His sister, the diplomatist and his lady, the refugee Count, with ladies’ maids, servants, and luggage, were now on the main-deck, and Master Alec, who was as good as a newspaper correspondent for private conversations, put an end to the colloquy of the young people. They were all assembled in a circle when the vessel came to her moorings. The diplomatist glutted with news, and thirsting for confirmations; the Count dumb, courteous, and quick-eyed; the honourable lady complacent in the consciousness of boxes well packed; the Countess breathing mellifluous long-drawn adieux that should provoke invitations. Evan and Rose regarded each other.

The boat to convey them on shore was being lowered, and they were preparing to move forward. Just then the vessel was boarded by a stranger.

“Dio!” exclaimed the Countess. “Is that one of the creatures of your Customs? I did imagine we were safe from them.”

The diplomatist laughingly requested her to save herself anxiety on that score while under his wing. But she had drawn attention to the intruder, who was seen addressing one of the midshipmen. He was a man in a long brown coat and loose white neckcloth, spectacles on nose, which he wore considerably below the bridge and peered over, as if their main use were to sight his eye; a beaver hat, with broadish brim, on his head. A man of no station, it was evident to the ladies at once, and they would have taken no further notice of him had he not been seen stepping towards them in the rear of the young midshipman.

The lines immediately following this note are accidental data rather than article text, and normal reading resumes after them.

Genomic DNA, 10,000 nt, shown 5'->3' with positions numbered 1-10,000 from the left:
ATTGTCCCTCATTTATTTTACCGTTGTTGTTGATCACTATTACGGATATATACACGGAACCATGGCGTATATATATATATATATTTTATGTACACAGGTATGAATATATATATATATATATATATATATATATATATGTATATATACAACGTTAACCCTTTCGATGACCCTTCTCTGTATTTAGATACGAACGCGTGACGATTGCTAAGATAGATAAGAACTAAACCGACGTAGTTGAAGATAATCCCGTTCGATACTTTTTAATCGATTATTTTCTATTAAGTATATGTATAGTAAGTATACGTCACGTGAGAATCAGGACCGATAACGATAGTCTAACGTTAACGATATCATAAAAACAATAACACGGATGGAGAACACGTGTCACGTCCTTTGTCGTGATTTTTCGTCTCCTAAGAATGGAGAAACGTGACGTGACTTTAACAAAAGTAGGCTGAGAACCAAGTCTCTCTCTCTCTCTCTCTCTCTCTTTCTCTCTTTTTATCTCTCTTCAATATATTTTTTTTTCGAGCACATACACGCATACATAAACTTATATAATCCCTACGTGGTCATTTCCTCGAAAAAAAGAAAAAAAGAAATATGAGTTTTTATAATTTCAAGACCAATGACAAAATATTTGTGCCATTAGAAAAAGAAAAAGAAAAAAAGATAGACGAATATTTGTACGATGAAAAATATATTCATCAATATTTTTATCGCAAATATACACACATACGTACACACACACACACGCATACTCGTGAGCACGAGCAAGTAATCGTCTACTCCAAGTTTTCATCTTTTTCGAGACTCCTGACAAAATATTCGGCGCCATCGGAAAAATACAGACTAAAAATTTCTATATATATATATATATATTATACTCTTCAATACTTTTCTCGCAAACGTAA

The latter came to Evan, and said: “A fellow of the name of Goren wants you. Says there’s something the matter at home.” Evan advanced, and bowed stiffly.

Mr. Goren held out his hand. “You don’t remember me, young man? I cut out your first suit for you when you were breeched, though! Yes—ah! Your poor father wouldn’t put his hand to it. Goren!”

Embarrassed, and not quite alive to the chapter of facts this name should have opened to him, Evan bowed again.

“Goren!” continued the possessor of the name. He had a cracked voice that, when he spoke a word of two syllables, commenced with a lugubrious crow, and ended in what one might have taken for a curious question.

“It is a bad business brings me, young man. I’m not the best messenger for such tidings. It’s a black suit, young man! It’s your father!”

The diplomatist and his lady gradually edged back; but Rose remained beside the Countess, who breathed quick, and seemed to have lost her self-command.

Thinking he was apprehended, Mr. Goren said: “I’m going down to-night to take care of the shop. He’s to be buried in his own uniform. You had better come with me by the night-coach, if you would see the last of him, young man.”

Breaking an odd pause that had fallen, the Countess cried aloud, suddenly:

“In his uniform!”